Hosni Mubarak and his family have moved a large part of their assets – guesstimated at between $20 and $70 billion – from European banks to Saudi Arabia and the United Arab Republics against personal guarantees from King Abdullah and Sheik Al Nahyan to block access to outside parties.This is reported by Gulf and West European sources. Tunisian ex-ruler Zein Al Abdain Ben Ali received the same guarantee when he fled his country and received asylum in the oil kingdom.
A Swiss financial source commented: "If he had any real money in Zurich, it may be gone by now."
According to debkafile's sources, the transfers took place on Feb. 12-13. Although a weekend when European banks are closed, high-ranking officials in Riyadh had their managers hauled out of home to execute Mubarak's transfer orders without delay.
The ousted Egyptian ruler was on the phone to Saudi King Abdullah Friday, Feb. 11, immediately after his vice president Omar Suleiman went on state television to announce his resignation and handover of rule to the army. Mubarak called it a military putsch conducted under pressure from Washington. He denied he had resigned or passed any powers to the army. "I had no idea Omar Suleiman was about to read out that statement. I would never have signed it or allowed it to be published," said Mubarak.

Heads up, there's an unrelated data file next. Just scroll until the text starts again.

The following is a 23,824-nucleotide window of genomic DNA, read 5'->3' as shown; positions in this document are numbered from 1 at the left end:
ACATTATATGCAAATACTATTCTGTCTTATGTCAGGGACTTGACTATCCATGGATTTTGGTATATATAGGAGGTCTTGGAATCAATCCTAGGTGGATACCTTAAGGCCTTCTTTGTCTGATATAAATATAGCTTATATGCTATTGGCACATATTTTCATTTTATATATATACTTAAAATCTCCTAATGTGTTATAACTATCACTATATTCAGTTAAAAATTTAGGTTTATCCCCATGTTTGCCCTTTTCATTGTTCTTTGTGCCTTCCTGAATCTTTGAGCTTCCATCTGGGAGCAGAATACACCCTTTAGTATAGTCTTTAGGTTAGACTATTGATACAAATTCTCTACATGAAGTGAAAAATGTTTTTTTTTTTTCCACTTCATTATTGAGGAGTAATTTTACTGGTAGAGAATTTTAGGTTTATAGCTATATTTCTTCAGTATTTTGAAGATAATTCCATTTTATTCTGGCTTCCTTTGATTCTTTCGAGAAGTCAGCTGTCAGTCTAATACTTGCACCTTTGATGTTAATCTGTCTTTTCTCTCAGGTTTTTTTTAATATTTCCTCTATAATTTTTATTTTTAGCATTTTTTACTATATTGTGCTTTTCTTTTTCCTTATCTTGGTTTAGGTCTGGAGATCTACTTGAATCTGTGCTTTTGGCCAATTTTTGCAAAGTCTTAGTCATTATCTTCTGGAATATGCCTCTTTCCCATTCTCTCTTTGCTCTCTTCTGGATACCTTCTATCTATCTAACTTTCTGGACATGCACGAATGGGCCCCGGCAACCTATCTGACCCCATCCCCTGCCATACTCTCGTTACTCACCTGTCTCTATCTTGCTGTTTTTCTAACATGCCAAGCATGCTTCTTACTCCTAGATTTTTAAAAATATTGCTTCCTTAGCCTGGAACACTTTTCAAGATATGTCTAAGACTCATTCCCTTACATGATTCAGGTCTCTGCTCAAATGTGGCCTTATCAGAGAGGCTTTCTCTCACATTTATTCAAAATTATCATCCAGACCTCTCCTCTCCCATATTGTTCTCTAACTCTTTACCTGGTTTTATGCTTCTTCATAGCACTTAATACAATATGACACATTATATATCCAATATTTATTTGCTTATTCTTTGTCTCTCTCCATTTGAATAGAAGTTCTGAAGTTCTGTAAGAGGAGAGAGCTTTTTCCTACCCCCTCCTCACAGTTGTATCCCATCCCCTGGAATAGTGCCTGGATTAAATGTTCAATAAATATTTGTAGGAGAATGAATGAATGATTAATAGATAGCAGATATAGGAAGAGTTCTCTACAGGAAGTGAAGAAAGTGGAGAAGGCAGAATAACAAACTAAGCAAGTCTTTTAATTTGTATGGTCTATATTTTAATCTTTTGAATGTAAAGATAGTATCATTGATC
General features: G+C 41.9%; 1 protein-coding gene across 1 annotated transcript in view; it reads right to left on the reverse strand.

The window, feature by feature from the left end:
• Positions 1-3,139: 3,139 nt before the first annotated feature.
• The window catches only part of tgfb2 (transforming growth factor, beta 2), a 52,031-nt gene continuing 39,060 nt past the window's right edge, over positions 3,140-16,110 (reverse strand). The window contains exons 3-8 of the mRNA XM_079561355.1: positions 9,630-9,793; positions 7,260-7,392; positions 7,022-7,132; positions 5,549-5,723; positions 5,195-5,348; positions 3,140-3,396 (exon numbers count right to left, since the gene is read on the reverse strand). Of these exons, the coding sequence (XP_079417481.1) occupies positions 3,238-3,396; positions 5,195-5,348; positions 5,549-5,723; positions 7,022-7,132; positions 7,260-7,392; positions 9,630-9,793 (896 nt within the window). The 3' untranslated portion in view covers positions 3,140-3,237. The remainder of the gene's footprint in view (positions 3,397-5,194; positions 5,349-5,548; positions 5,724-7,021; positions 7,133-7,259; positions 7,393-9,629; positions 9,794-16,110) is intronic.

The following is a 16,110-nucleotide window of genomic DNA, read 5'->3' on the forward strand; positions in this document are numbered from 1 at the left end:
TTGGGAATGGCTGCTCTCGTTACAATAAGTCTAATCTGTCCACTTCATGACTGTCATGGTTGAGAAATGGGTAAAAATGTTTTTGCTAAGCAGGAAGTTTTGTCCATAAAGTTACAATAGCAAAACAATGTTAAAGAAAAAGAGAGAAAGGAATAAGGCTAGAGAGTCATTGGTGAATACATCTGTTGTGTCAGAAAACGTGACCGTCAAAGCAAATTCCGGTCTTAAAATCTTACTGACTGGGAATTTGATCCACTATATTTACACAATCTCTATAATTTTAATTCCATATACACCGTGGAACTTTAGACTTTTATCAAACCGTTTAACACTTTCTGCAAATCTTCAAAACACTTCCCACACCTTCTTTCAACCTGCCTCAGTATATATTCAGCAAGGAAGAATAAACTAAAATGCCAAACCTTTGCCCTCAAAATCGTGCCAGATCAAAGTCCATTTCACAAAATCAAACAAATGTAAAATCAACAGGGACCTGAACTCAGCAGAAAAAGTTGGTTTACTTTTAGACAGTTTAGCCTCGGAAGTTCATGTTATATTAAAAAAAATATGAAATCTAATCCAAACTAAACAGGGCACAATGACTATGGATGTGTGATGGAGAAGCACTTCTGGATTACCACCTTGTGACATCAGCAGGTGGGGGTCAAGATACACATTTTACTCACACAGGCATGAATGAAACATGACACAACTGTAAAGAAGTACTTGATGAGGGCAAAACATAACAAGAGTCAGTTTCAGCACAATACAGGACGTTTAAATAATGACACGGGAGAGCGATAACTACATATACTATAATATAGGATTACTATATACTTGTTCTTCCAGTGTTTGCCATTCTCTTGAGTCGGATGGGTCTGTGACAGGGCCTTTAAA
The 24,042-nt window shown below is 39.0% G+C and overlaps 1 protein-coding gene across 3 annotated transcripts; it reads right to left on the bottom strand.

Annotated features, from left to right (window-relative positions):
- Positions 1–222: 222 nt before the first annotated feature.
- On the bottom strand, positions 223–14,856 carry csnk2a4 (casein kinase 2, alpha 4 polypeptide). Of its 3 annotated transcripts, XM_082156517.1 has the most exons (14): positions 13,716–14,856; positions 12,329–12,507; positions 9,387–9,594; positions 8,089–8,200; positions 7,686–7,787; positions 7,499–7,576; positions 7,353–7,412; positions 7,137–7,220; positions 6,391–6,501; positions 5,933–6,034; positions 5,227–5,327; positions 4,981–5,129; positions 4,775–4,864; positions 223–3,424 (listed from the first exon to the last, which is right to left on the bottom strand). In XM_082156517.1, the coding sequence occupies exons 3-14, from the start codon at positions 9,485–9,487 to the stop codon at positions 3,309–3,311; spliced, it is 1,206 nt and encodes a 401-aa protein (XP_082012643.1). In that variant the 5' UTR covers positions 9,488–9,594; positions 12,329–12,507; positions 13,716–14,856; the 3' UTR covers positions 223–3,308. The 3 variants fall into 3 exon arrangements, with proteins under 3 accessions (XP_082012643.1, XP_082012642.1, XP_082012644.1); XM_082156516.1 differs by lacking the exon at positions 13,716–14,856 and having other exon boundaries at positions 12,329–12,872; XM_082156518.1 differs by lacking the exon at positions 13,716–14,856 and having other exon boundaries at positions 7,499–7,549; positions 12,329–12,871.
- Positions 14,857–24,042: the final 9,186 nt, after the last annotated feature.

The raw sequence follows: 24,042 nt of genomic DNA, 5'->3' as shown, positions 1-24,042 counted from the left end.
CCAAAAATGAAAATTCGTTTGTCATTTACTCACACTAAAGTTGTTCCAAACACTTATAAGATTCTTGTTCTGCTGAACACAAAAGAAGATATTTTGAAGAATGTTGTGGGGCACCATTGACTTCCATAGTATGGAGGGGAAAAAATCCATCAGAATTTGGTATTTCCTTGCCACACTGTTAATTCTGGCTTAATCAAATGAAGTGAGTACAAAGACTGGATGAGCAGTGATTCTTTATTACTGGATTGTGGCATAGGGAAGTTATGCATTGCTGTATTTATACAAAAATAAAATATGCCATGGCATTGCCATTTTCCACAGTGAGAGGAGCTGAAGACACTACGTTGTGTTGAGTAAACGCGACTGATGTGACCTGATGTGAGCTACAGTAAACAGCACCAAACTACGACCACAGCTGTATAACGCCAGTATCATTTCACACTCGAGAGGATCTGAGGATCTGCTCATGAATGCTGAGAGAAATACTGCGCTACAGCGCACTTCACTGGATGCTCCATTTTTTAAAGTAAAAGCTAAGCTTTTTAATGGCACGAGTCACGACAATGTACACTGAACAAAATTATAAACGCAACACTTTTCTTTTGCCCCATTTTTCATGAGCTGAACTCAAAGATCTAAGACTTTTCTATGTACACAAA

The Saudi king voiced understanding for the ex-president's plight and said the Riyadh government was under orders to meet any requests for assistance received from him.
Mubarak views himself still as the rightful president of Egypt. Aware of this, the High Military Council Sunday, Feb. 13, abolished the constitution. Otherwise, Mubarak would have been correct and the military would have had no authority to issue decrees and pass laws without his signature.
The military junta's Western sympathizers were quick to read in the military statement a pledge to call an election in six months. This was not exactly stated. The military council announced that the incumbent (Mubarak-appointed) cabinet would stay in office "for six months or until elections."
Elections cannot be held until a new a new constitution is enacted because the old one has been abolished leaving a void which is filled by martial law and no clear obligation for an election date.
One major obstacle confronting orderly transition to civilian rule is the opposition's clamor for an all-inclusive investigation of corruption within the Mubarak family and its ruling circle. As one of the opposition leaders George Ishak put it: "We will research everything, all of them: the families of the ministers, the family of the president, everyone."
Prof. Samer Soliman, of the American University in Cairo said: "The corruption of the Mubarak family was not stealing from the budget; it was transforming political capital into private capital."
debkafile's military sources stress that all 25 generals serving in the High Army Council can be relied on to raise a high wall against any such probe. Members of Egypt's high officer class are heavily invested in Egyptian industry, financial institutions and banks, having built their personal fortunes by the same methods as the Mubarak clan and its hangers-on.
An exhaustive investigation might also bring to light American and Israel capital interests linked to businesses close to the Mubarak regime. The military will not doubt use its powers under martial law to put a spoke in the opposition's demand for an inquiry.